One of the most commercially successful records of all time, this album has shifted over 40 million copies worldwide. Which isn’t half bad when you consider how emotionally fraught Fleetwood Mac were when making it. The personal relationships of all band members were under significant pressure at the time of recording, with an on/off split between Lindsey Buckingham and Stevie Nicks receiving particular press attention. But the group managed a near-perfect production regardless. You can go any way, and you’ll never find an album to match it.

#5: “A Night at the Opera” (1975)

Considered by many as the greatest Queen album (which is high praise in itself!), “A Night at the Opera” was also, at the time of its release, the most expensive record ever made. “Bohemian Rhapsody” is easily the fanciest feather in this particular cap, but as great as “Rhapsody” is, there’s more than one hit here. “Love of My Life” was lauded upon release while “You’re My Best Friend” is an undisputed classic in pop song-writing. In all, it’s an epic experiment in music, the like of which only Queen could conduct.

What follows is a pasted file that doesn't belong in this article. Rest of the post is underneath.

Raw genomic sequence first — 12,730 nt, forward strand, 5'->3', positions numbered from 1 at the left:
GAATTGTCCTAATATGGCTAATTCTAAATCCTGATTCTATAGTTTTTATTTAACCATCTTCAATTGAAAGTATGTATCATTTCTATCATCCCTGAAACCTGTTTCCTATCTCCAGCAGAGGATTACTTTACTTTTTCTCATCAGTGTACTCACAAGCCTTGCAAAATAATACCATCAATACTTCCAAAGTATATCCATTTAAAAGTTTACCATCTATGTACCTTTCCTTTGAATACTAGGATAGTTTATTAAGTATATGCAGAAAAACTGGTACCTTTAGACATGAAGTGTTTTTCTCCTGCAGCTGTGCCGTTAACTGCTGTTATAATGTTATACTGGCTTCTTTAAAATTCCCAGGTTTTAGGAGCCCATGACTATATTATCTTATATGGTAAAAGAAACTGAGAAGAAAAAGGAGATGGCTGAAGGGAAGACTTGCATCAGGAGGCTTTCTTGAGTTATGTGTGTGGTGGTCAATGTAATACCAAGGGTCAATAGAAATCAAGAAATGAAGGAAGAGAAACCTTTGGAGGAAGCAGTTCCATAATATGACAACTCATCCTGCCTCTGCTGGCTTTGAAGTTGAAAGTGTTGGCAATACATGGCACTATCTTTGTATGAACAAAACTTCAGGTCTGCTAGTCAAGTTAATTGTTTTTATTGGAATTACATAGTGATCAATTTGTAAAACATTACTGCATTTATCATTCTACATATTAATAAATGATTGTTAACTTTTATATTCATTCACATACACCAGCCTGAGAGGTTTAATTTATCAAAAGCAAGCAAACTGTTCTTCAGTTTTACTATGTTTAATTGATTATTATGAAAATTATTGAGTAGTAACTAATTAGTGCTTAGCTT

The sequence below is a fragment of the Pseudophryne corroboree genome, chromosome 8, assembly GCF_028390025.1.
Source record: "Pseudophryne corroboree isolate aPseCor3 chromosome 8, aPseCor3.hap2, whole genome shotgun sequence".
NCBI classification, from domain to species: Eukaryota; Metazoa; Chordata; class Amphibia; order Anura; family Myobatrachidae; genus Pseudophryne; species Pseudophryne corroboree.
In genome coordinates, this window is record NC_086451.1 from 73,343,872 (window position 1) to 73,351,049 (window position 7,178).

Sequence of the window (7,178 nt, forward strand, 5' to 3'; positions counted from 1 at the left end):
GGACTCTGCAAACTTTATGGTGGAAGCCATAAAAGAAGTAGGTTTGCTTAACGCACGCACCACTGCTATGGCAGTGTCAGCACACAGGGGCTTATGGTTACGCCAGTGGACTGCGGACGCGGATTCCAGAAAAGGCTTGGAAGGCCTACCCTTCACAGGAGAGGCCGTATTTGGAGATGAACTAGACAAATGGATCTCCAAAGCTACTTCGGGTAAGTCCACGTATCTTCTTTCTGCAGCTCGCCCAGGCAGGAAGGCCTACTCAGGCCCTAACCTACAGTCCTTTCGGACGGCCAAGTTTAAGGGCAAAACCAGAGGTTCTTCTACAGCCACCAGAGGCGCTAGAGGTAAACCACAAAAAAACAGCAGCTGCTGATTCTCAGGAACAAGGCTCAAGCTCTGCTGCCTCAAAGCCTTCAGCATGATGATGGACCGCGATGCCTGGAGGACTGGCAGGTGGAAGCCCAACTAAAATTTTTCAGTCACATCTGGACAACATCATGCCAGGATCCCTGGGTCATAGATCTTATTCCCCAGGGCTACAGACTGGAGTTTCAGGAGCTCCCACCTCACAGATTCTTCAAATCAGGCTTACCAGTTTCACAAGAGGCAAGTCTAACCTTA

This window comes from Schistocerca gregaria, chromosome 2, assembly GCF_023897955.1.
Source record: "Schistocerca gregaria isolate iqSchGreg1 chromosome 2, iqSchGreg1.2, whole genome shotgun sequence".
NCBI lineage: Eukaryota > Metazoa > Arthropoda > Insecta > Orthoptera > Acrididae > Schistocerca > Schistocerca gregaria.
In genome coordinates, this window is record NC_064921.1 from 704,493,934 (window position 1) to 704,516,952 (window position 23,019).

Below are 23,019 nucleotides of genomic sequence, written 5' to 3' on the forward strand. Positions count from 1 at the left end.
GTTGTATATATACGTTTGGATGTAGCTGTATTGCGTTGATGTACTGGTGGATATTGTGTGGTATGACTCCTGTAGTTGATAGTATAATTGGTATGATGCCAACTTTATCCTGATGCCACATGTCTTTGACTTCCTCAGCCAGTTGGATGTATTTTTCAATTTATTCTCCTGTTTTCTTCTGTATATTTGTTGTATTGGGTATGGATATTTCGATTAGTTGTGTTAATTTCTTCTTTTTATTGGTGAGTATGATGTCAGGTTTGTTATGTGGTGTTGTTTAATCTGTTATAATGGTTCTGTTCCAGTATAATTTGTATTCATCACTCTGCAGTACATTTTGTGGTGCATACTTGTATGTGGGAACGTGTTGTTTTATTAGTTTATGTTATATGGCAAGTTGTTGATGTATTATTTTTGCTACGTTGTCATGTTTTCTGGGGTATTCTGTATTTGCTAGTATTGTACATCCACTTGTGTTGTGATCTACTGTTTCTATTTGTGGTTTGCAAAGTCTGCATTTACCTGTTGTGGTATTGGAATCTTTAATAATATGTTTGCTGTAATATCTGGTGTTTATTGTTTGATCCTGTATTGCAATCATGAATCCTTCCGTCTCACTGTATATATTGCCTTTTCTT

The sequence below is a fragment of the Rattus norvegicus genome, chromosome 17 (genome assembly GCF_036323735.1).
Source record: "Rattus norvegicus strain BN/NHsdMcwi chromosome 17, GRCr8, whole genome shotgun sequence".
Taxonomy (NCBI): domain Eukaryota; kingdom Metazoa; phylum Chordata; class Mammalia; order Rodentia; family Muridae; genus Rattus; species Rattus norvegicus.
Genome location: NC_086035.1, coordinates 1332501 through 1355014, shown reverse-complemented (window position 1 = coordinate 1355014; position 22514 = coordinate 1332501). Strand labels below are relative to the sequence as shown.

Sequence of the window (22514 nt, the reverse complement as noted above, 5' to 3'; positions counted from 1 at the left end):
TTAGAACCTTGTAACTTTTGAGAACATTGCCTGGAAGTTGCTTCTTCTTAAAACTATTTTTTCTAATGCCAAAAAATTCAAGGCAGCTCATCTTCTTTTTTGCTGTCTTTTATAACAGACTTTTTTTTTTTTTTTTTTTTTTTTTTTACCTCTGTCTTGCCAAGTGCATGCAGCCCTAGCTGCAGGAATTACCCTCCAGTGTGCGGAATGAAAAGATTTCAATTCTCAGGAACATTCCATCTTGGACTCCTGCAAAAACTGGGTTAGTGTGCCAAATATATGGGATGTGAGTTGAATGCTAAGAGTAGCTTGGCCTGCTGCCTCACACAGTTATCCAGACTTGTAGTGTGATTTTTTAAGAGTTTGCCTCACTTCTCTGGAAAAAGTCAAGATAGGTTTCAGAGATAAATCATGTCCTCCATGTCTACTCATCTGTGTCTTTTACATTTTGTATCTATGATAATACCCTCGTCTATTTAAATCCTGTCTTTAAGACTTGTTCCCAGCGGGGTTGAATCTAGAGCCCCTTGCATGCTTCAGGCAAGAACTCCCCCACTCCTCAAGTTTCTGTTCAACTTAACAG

#4: “Thriller” (1982)
Michael Jackson

The best-selling pop record of all time, “Thriller” has sold over 60 million copies worldwide. “Billie Jean”, “Beat It” and the title track itself all served as the major singles from the album, and each earned unprecedented popularity in part because of Michael Jackson’s pioneering use of the music video. The parent album and title track's epic video are both revered to this day while even the LP's cover is a cultural touchstone. When you consider that Jackson also has the brilliance of the “Bad” album listed on his discography, there's no questioning MJ really was the King of Pop.

#3: “Revolver” (1966)
The Beatles